Linear analog electronic filters 

Simple filters

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An elliptic filter (also known as a Cauer filter, named after Wilhelm Cauer) is a signal processing filter with equalized ripple (equiripple) behavior in both the passband and the stopband. The amount of ripple in each band is independently adjustable, and no other filter of equal order can have a faster transition in gain between the passband and the stopband, for the given values of ripple (whether the ripple is equalized or not). Alternatively, one may give up the ability to independently adjust the passband and stopband ripple, and instead design a filter which is maximally insensitive to component variations.
As the ripple in the stopband approaches zero, the filter becomes a type I Chebyshev filter. As the ripple in the passband approaches zero, the filter becomes a type II Chebyshev filter and finally, as both ripple values approach zero, the filter becomes a Butterworth filter.
The gain of a lowpass elliptic filter as a function of angular frequency ω is given by:
where R_{n} is the nthorder elliptic rational function (sometimes known as a Chebyshev rational function) and
The value of the ripple factor specifies the passband ripple, while the combination of the ripple factor and the selectivity factor specify the stopband ripple.
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The zeroes of the gain of an elliptic filter will coincide with the poles of the elliptic rational function, which are derived in the article on elliptic rational functions.
The poles of the gain of an elliptic filter may be derived in a manner very similar to the derivation of the poles of the gain of a type I Chebyshev filter. For simplicity, assume that the cutoff frequency is equal to unity. The poles (ω_{pm}) of the gain of the elliptical filter will be the zeroes of the denominator of the gain. Using the complex frequency s = σ + jω this means that:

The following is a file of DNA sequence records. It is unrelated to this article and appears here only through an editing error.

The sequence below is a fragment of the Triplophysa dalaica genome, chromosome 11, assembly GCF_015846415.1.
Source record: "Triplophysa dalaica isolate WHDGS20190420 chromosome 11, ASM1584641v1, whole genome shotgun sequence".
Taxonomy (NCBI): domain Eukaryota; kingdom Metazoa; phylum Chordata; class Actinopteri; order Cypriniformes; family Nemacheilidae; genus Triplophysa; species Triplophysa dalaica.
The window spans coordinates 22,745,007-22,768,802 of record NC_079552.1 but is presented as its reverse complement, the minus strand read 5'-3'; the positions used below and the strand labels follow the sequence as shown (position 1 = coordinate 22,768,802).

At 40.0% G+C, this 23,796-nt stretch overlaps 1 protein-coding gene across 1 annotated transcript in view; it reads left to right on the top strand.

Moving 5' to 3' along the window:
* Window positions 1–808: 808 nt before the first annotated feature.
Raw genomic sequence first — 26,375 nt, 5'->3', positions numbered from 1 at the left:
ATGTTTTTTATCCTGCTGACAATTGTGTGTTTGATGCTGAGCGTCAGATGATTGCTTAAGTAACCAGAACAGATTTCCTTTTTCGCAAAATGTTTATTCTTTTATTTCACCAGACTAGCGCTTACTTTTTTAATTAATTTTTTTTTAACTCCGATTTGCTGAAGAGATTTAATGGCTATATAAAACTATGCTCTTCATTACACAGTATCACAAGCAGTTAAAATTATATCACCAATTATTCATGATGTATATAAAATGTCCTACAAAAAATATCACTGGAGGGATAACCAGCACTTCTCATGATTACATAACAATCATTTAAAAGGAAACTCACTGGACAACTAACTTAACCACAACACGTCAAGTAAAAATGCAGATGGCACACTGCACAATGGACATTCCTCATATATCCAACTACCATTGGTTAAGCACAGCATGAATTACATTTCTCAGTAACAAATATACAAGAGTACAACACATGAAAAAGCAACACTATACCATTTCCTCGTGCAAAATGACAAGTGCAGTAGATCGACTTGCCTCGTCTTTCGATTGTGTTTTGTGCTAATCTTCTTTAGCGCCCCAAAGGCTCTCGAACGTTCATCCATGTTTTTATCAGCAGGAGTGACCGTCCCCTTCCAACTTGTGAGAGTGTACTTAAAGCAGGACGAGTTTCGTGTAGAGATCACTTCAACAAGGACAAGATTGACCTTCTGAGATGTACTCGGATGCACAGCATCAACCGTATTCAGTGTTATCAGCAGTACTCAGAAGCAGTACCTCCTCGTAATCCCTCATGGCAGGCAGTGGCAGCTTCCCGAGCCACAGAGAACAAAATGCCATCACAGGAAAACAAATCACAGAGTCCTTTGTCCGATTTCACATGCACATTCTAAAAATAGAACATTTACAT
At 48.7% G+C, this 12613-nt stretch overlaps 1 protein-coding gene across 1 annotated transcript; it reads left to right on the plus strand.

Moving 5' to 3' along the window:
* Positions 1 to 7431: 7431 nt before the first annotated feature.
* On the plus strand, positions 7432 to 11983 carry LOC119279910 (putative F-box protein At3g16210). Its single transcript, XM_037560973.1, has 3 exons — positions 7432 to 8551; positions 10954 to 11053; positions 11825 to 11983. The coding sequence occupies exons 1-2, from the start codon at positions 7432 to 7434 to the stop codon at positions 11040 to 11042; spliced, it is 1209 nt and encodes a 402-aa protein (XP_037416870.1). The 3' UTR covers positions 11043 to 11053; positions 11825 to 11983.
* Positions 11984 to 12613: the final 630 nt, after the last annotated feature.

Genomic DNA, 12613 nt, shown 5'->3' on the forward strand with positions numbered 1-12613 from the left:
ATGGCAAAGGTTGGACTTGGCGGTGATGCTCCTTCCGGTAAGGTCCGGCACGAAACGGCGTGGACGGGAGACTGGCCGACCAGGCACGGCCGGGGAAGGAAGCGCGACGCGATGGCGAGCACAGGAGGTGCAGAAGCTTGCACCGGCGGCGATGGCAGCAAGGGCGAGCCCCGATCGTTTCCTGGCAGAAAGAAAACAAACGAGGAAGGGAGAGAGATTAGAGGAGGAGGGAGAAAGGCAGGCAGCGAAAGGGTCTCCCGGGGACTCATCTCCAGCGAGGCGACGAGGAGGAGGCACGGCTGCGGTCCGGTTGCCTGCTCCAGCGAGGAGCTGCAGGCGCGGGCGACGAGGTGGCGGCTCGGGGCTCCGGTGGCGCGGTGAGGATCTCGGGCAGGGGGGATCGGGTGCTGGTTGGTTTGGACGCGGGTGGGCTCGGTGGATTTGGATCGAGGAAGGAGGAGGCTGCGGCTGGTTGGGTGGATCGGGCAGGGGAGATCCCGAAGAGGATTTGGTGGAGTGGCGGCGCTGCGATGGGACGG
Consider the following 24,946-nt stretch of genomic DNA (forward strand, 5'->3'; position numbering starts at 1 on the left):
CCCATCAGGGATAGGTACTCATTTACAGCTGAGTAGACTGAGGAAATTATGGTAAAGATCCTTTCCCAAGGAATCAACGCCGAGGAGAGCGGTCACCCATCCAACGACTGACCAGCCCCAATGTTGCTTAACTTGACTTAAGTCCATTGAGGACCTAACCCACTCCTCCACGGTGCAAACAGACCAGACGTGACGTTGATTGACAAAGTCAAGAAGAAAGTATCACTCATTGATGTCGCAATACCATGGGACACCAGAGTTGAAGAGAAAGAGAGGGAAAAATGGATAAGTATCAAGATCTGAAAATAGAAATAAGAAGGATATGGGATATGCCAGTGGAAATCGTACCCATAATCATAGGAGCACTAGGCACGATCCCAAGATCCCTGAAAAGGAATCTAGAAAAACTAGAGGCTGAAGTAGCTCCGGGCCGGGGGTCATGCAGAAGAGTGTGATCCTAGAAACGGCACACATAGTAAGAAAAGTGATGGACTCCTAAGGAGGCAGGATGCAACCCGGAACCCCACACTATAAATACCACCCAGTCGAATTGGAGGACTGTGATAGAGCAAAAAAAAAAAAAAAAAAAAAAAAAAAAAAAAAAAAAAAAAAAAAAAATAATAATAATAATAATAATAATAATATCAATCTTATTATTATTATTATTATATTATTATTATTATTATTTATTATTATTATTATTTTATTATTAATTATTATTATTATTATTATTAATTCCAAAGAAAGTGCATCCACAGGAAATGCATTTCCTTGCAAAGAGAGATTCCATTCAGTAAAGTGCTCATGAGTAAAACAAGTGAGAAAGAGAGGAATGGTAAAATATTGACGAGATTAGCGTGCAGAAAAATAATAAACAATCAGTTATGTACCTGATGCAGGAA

Defining − js = cd(w,1 / ξ) where cd() is the Jacobi elliptic cosine function and using the definition of the elliptic rational functions yields:
where K = K(1 / ξ) and K_{n} = K(1 / L_{n}). Solving for w
where the multiple values of the inverse cd() function are made explicit using the integer index m.
The poles of the elliptic gain function are then:
As is the case for the Chebyshev polynomials, this may be expressed in explicitly complex form (Lutovac 2001 § 12.8)
where ζ_{n} is a function of and ξ and x_{m} are the zeroes of the elliptic rational function. ζ_{n} is expressible for all n in terms of Jacobi elliptic functions, or algebraically for some orders, especially orders 1,2, and 3. For orders 1 and 2 we have
where
The algebraic expression for ζ_{3} is rather involved (See (Lutovac 2001 § 12.8.1)).
The nesting property of the elliptic rational functions can be used to build up higher order expressions for ζ_{n}:
where L_{m} = R_{m}(ξ,ξ).
See (Lutovac 2001 § 12.11) and (Lutovac 2001 § 13.14)
Elliptic filters are generally specified by requiring a particular value for the passband ripple, stopband ripple and the sharpness of the cutoff. This will generally specify a minimum value of the filter order which must be used. Another design consideration is the sensitivity of the gain function to the values of the electronic components used to build the filter. This sensitivity is inversely proportional to the quality factor (Qfactor) of the poles of the transfer function of the filter. The Qfactor of a pole is defined as:
and is a measure of the influence of the pole on the gain function. For an elliptic filter, it happens that, for a given order, there exists a relationship between the ripple factor and selectivity factor which simultaneously minimizes the Qfactor of all poles in the transfer function:
This results in a filter which is maximally insensitive to component variations, but the ability to independently specify the passband and stopband ripples will be lost. For such filters, as the order increases, the ripple in both bands will decrease and the rate of cutoff will increase. If one decides to use a minimumQ elliptic filter in order to achieve a particular minimum ripple in the filter bands along with a particular rate of cutoff, the order needed will generally be greater than the order one would otherwise need without the minimumQ restriction. An image of the absolute value of the gain will look very much like the image in the previous section, except that the poles are arranged in a circle rather than an ellipse. They will not be evenly spaced and there will be zeroes on the ω axis, unlike the Butterworth filter, whose poles are also arranged in a circle.
Here is an image showing the elliptic filter next to other common kind of filters obtained with the same number of coefficients:
As is clear from the image, elliptic filters are sharper than all the others, but they show ripples on the whole bandwidth.